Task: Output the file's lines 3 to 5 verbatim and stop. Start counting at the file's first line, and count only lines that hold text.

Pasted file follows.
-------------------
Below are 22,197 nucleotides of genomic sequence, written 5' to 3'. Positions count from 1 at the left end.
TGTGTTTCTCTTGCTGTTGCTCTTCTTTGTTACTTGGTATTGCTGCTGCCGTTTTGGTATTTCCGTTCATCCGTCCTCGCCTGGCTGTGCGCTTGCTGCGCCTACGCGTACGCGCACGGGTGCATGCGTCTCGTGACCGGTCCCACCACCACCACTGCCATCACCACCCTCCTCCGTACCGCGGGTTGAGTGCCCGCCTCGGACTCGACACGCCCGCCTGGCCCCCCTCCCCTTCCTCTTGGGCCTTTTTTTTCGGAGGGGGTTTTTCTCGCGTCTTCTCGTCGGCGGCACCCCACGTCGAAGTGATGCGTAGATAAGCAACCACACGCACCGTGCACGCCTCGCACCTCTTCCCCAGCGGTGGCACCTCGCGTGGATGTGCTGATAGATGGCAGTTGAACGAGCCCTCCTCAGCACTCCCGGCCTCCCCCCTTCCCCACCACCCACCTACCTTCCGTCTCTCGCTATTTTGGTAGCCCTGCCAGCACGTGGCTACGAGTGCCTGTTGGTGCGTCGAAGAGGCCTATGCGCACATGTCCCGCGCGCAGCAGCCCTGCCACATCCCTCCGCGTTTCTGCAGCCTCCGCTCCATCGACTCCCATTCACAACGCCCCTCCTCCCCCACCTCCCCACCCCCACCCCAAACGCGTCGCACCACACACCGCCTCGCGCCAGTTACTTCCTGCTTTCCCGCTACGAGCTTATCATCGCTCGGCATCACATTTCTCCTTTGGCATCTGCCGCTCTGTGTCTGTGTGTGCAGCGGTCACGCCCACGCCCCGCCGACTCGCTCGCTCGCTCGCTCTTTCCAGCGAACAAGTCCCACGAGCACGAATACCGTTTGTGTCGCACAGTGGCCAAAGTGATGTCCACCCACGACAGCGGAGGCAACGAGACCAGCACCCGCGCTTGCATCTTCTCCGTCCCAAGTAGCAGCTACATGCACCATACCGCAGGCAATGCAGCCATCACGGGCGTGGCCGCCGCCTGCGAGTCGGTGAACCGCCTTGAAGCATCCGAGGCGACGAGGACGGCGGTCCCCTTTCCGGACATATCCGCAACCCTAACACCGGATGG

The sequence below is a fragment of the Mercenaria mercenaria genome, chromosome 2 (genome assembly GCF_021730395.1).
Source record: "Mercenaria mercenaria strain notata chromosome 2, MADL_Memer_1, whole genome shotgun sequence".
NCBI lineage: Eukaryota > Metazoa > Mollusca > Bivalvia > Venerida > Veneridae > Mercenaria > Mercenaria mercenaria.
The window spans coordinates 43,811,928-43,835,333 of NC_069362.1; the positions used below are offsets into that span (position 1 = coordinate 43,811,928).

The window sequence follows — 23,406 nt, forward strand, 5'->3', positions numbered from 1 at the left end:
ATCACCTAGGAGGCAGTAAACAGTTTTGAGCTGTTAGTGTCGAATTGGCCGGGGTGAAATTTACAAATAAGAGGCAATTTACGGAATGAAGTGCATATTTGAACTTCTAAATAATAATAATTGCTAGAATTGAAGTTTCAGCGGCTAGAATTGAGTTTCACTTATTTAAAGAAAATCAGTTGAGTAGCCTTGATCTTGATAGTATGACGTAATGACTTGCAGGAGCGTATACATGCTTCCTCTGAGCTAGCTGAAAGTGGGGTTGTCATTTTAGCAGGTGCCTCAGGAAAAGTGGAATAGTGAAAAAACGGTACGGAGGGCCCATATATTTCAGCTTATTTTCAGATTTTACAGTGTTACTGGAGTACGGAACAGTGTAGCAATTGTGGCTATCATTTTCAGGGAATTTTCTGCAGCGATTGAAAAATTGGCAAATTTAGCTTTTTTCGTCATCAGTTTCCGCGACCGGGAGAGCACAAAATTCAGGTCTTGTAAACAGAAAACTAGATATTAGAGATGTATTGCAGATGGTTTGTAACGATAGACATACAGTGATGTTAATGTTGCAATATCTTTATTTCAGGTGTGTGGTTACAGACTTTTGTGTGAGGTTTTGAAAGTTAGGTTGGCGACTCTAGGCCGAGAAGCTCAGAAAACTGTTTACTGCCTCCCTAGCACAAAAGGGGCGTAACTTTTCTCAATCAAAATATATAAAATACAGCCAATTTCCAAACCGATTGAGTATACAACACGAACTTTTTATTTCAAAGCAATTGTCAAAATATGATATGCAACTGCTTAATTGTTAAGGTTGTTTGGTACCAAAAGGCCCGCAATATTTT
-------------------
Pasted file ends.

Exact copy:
The sequence below is a fragment of the Mercenaria mercenaria genome, chromosome 2 (genome assembly GCF_021730395.1).
Source record: "Mercenaria mercenaria strain notata chromosome 2, MADL_Memer_1, whole genome shotgun sequence".
NCBI lineage: Eukaryota > Metazoa > Mollusca > Bivalvia > Venerida > Veneridae > Mercenaria > Mercenaria mercenaria.